Feed Me, Seymour

Sarracenia leucophylla
White-Top Pitcher Plant

Part of the Wild Garden, white-top pitcher plants can be found along the Boardwalk in the Bog area. Upon reopening, pitcher plants and other carnivorous plants will take center stage as part of the “Trapped” exhibit that features larger than life sculptures.

The white-top pitcher plant (Sarracenia leucophylla) is an herbaceous, perennial plant species native to the gulf coastal plain of the southeastern United States. Found in bogs, savannas, flatwoods and cypress depressions, from the Florida panhandle to southeast Mississippi, these iconic carnivorous plants can form large colonies where they create stunningly beautiful vistas. The white coloration atop the pitcher makes this species one of the most striking and readily identifiable. Despite its beauty, the pitcher is actually a modified leaf with a much more practical purpose: to lure, trap and digest insect prey.

The development of carnivory in pitcher plants is an evolutionary adaptation enabling these plants to grow in acidic, anaerobic soils where critical nutrients (e.g., Nitrogen) are severely limiting. Pitchers are passive traps (i.e., without moving parts) and lure insects using a combination of scent and color. Upon arrival, insects are attracted to a nectary at the base of the hood. Insects unable to safely navigate this nectary fall to the bottom of the pitcher where a combination of downward-pointing hairs and waxy (slippery) cuticle prevents escape. Digestive enzymes released by the plant facilitate the decomposition process and critically needed nutrients are absorbed during the process.

The white-top pitcher plant is a fire-adapted species and benefits from periodic dormant season burns. One of the most common pitcher plant species in the southeast, white-top pitcher plant still faces widespread habitat loss from agricultural conversion, residential development, and fire suppression. Several large populations do exist on protected land, but poor management practices (e.g., fire suppression, hydrologic alteration) continue to negatively impact this species. The white-top pitcher plant is also popular in the cut flower industry, and although harvesting of pitchers does not generally kill plants, it is injurious nonetheless and should be avoided.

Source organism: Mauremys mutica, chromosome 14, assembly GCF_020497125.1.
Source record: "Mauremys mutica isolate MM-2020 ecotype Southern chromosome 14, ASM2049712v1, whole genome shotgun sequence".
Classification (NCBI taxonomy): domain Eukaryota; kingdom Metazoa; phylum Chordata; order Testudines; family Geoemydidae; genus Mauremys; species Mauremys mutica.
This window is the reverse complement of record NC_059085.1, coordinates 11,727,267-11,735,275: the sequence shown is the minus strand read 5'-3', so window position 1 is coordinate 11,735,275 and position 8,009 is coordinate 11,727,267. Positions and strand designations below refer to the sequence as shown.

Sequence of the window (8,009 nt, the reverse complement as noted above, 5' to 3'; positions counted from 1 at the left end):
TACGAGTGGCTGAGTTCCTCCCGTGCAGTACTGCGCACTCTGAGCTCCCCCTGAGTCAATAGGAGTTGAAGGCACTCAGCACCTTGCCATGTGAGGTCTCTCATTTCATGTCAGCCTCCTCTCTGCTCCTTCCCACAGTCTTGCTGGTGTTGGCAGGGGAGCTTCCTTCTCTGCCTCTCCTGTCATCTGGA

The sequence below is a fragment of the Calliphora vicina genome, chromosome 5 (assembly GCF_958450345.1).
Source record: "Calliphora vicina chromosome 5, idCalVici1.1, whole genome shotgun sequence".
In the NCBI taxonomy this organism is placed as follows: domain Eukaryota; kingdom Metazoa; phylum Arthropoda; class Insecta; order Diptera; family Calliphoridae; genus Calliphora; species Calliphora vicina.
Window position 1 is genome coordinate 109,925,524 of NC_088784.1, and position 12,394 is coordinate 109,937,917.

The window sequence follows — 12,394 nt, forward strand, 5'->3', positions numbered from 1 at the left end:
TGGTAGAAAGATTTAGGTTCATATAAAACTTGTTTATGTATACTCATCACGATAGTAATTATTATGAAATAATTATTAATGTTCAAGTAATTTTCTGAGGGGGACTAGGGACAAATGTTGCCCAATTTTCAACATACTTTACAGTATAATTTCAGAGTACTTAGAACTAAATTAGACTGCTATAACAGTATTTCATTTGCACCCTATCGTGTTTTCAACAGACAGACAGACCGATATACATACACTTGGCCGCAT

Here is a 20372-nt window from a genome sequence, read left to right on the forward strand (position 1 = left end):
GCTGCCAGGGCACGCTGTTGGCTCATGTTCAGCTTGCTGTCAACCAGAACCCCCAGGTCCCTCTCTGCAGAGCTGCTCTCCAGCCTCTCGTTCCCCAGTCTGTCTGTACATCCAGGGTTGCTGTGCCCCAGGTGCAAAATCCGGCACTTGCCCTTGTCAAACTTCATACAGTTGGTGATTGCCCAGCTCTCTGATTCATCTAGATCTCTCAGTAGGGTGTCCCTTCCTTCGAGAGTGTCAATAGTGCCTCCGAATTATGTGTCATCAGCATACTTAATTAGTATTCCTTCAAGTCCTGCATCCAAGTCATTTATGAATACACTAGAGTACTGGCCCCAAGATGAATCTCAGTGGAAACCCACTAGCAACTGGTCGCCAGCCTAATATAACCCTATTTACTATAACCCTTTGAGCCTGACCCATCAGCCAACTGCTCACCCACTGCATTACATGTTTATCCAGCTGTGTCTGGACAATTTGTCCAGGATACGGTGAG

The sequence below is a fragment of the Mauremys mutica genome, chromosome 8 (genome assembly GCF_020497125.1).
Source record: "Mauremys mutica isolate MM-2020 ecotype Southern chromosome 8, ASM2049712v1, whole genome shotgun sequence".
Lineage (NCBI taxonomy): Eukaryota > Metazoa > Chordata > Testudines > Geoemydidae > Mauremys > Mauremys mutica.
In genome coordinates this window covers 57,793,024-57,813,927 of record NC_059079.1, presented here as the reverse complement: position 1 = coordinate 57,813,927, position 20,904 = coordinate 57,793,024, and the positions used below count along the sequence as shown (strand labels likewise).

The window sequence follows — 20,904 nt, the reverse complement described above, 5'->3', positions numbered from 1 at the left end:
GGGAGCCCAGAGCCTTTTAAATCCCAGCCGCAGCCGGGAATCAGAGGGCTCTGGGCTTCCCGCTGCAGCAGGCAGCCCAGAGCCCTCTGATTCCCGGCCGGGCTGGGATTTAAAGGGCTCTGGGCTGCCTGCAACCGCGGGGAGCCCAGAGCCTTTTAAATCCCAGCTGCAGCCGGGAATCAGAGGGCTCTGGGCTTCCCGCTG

The white-top pitcher plant is a variable species with pitchers ranging in color from almost pure white to white with prominent green and red venation. Pure white forms are popular among collectors, as are selections devoid of anthocyanin (red pigmentation). While variation in pitcher color receives the bulk of the attention by collectors, the flowers of the white-top pitcher are quite stunning in their own right. Large, single red flowers emerge in March and April and are pollinated by several different bee (and fly) species. ‘Tarnok’ is a unique horticultural selection that exhibits a floral mutation where all flower parts (i.e., petals, stamens & pistil) have been replaced by additional whorls of reddish-green sepals, giving the flower a double or triple effect.

The white-top pitcher plant is not native to central Florida but has performed well at Bok Tower Gardens. This species is also remarkably cold hardy and can be grown as far north as Kentucky and Virginia. This is a relatively easy species to cultivate, provided plants have access to full sun and ample water. Supplemental fertilization is unnecessary and should be avoided, as should tap water, particularly where municipal water sources are alkaline and have a high dissolved salt content.

White-top pitcher plant should do well in a 1:1 Canadian peat and sand mix provided the soil is never permitted to dry out. Conversely, soils should never be inundated for long periods of time either. In colder climates, dead pitchers can be removed during the dormant season and a layer of straw (or pine straw) applied to help overwintering. As always, please remember to purchase your plants from a reputable source.

This blog was written by Patrick Lynch, Plant Accessioning Curator and photographed by Cassidy Jones, Social Media Coordinator.